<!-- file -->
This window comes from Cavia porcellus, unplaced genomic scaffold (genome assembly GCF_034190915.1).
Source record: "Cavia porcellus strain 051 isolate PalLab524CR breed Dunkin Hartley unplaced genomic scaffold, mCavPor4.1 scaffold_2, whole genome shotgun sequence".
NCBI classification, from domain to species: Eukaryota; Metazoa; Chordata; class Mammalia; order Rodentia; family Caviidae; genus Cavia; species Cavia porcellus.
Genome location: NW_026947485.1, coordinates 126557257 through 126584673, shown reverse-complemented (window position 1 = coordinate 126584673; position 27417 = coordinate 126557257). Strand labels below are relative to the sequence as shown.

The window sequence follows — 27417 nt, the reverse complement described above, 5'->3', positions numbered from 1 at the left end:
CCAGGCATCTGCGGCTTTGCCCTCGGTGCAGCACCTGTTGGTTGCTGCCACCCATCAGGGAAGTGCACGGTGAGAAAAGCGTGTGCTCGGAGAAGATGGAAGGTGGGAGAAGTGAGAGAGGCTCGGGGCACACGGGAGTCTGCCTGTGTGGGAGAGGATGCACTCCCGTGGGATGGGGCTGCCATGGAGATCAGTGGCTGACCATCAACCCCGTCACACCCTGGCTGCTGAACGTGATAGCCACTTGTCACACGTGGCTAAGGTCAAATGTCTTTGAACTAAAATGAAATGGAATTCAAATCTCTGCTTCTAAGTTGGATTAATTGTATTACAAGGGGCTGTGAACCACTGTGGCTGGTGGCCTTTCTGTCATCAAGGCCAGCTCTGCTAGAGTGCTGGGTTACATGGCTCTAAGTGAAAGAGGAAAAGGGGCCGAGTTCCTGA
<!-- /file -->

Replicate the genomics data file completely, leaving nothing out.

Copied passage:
This window comes from Cavia porcellus, unplaced genomic scaffold (genome assembly GCF_034190915.1).
Source record: "Cavia porcellus strain 051 isolate PalLab524CR breed Dunkin Hartley unplaced genomic scaffold, mCavPor4.1 scaffold_2, whole genome shotgun sequence".
NCBI classification, from domain to species: Eukaryota; Metazoa; Chordata; class Mammalia; order Rodentia; family Caviidae; genus Cavia; species Cavia porcellus.
Genome location: NW_026947485.1, coordinates 126557257 through 126584673, shown reverse-complemented (window position 1 = coordinate 126584673; position 27417 = coordinate 126557257). Strand labels below are relative to the sequence as shown.

The window sequence follows — 27417 nt, the reverse complement described above, 5'->3', positions numbered from 1 at the left end:
CCAGGCATCTGCGGCTTTGCCCTCGGTGCAGCACCTGTTGGTTGCTGCCACCCATCAGGGAAGTGCACGGTGAGAAAAGCGTGTGCTCGGAGAAGATGGAAGGTGGGAGAAGTGAGAGAGGCTCGGGGCACACGGGAGTCTGCCTGTGTGGGAGAGGATGCACTCCCGTGGGATGGGGCTGCCATGGAGATCAGTGGCTGACCATCAACCCCGTCACACCCTGGCTGCTGAACGTGATAGCCACTTGTCACACGTGGCTAAGGTCAAATGTCTTTGAACTAAAATGAAATGGAATTCAAATCTCTGCTTCTAAGTTGGATTAATTGTATTACAAGGGGCTGTGAACCACTGTGGCTGGTGGCCTTTCTGTCATCAAGGCCAGCTCTGCTAGAGTGCTGGGTTACATGGCTCTAAGTGAAAGAGGAAAAGGGGCCGAGTTCCTGA